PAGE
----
The bigger (and more expensive) the meeting, the more thought required in terms of how it’s structured. My thoughts below are in regard to an offsite or quarterly planning or some other reason why the team would come together to spend a chunk of time working together, but it could apply to any meeting.
When given the choice, in-person is always best for bringing a group together. I’m not talking about “hanging around the hoop”, I’m talking about everyone in the conference room or other group space doing collaborative work. There are so many verbal and non-verbal cues that you get in-person they don’t translate remotely. There’s also the psychological reinforcement of closeness when you can be in the same room as your colleagues (assuming everyone feels safe). Another big advantage of in-person meetings is the potential to break bread together. The value of sharing a meal can’t be underestimated for bonding potential.
But circumstances taught everyone in the last two years that a lot more was possible remote than we thought. After fully in-person, fully remote is the next best alternative because everyone is equal. When everyone is remote, everyone has to sign in, make zoom work, find a quiet places to work, show of their office/living room/dog, etc. All the things that come with being remote are shared. No one is an island. During Covid, we’ve adapted some ways of working better than others, personally, I like collaborative whiteboards like Mural and Miro as an alternative to a lot of sticky notes, which have their place, but feels wasteful at the end when you recycle them all. Remote meetings are also easier to coordinate with fewer logistics, a tiny carbon footprint by comparison and without the same burdens on families. But there are other reasons why in-person can be hard for some people, even without Covid. Could be health reasons, difficulty traveling or physical challenges sitting for long periods or any other reason that makes an in-person long day difficult.
One of my colleagues in the company I was working with today has a medical condition that causes fatigue and sometimes makes sitting or even typing impossible. He’s brilliant and a founder and he should definitely be included, but he definitely has limitations that make remote a better option. It means he will probably always be remote. Making an offsite inclusive for him is more work, and it’s worth it. Our choices are to all be remote or if we want to do in person meetings, to take a hybrid approach.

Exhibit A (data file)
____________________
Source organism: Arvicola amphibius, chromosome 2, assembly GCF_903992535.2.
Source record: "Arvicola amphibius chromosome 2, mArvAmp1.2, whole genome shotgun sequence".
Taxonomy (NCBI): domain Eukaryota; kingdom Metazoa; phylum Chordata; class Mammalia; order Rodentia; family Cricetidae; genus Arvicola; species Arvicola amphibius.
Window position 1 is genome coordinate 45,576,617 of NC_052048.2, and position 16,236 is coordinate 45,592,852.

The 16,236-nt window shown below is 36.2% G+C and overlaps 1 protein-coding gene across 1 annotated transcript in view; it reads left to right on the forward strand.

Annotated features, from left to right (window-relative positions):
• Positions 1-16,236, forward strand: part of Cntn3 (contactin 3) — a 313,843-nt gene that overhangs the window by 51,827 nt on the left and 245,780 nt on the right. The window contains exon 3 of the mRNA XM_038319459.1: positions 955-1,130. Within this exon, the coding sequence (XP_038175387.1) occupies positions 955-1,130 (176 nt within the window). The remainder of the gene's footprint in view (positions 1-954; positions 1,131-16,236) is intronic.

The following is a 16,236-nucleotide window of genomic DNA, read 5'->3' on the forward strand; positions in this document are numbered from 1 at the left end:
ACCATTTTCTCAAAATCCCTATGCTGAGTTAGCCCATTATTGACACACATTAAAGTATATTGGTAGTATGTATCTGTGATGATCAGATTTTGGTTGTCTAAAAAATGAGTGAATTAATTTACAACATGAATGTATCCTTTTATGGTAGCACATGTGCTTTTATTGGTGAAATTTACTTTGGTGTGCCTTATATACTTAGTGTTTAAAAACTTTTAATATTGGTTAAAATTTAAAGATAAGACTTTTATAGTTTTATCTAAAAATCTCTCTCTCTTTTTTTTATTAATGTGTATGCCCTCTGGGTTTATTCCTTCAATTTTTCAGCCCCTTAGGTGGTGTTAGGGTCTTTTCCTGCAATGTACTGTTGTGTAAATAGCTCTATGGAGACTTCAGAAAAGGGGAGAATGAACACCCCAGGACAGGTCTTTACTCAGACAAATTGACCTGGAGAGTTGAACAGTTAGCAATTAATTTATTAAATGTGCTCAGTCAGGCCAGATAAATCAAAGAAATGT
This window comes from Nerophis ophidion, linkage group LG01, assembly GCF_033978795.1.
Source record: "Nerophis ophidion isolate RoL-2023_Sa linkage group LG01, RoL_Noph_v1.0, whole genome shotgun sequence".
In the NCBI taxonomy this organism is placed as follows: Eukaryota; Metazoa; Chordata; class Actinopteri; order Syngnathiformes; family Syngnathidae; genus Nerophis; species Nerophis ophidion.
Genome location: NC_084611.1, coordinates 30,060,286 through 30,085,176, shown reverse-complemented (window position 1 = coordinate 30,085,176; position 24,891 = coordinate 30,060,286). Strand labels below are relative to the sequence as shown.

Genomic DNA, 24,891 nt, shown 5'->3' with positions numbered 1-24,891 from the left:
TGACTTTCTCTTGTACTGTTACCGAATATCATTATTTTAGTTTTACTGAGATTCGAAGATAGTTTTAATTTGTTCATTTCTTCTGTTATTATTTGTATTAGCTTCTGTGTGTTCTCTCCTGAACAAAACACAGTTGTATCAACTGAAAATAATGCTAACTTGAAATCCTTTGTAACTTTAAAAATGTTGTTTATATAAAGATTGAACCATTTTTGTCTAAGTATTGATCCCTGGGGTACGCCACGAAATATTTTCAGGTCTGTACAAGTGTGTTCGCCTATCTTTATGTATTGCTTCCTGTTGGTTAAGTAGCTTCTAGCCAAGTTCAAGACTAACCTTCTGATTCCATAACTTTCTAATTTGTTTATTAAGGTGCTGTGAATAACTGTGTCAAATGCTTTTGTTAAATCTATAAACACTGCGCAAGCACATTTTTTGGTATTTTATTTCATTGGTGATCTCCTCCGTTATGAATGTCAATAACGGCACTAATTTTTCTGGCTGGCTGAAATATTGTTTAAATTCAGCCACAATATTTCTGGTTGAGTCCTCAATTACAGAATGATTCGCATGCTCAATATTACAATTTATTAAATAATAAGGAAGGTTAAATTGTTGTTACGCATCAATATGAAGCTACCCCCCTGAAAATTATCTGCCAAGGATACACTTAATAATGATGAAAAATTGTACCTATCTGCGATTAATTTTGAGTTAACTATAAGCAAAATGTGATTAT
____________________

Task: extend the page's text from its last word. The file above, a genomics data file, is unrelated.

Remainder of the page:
When only one person is remote and the rest of the team is in person, the best practice is to have a proxy for that person in the room. That person has no role in the meeting other than to represent a person who isn’t there physically, and they do that by having a direct line of communication to the person who is remote. Any backchannel will work, slack, text, speech to text, it’s best to let the person remote choose which communication channel is easiest. The proxy can interject and speak up for the person who’s remoting in so that they also get a chance to speak. They can also repeat things that the person who is remote might not hear or suggest context that they might not be picking up by not being in the room. You can call it a proxy, or you can call it an advocate. I did it once when I was working at Techstars. I had to be abroad for a family emergency and it meant missing a very important meeting. One of my colleagues volunteered to be my proxy, and it was nice to know that I had a direct line into the room. I suggest if you have a proxy, that they are fast typers and don’t mind interrupting the conversation.
That’s the preferred order for team based meetings: in-person is best, if not possible, then all remote, if not possible then create a proxy for the person who can’t be in person, if more than one remote, then full hybrid. Such is the case with my meeting tomorrow. For a variety of reasons, there will be five people in the room, and three people on the call remote. It’s very challenging to help the people not in the room feel like they’re on equal footing and part of the team. I’ll suggest tomorrow is that for our hybrid meeting, each remote person has a buddy in the room. It’s like a proxy, but a buddy will play not only their own part in the meeting as a participant but also advocate when helpful for their assigned remote buddy. It’s not as idea because the role is split, but it’s better than being an island. If the remote buddy has a question or they didn’t hear something or they need to find a way into the conversation, they can get help from their in-the-room buddy.
The kind of meetings you have say a lot about your culture. People remember how you make them feel. Did you go out of your way to make them feel safe? Did you go out of your way to make them feel included? Did you go out of your way to help people feel heard, seen and understood? Did you change the colors of your sticky notes on your digital whiteboard so that people who are colorblind can see them? Did you implement Covid testing before gathering in-person for those who feel sensitive to being in a room with people outside their household? These are subtle cues to tell people in the organization a lot about how safe they are and how cared for they are, which Google showed us that is a precursor to high performance as a team. It’s worth it to make the extra effort to be more thoughtful if you’re returning to work scenarios where there’s a mix of people in the room and people calling in. I wish us all luck as we return to a very mixed state of affairs.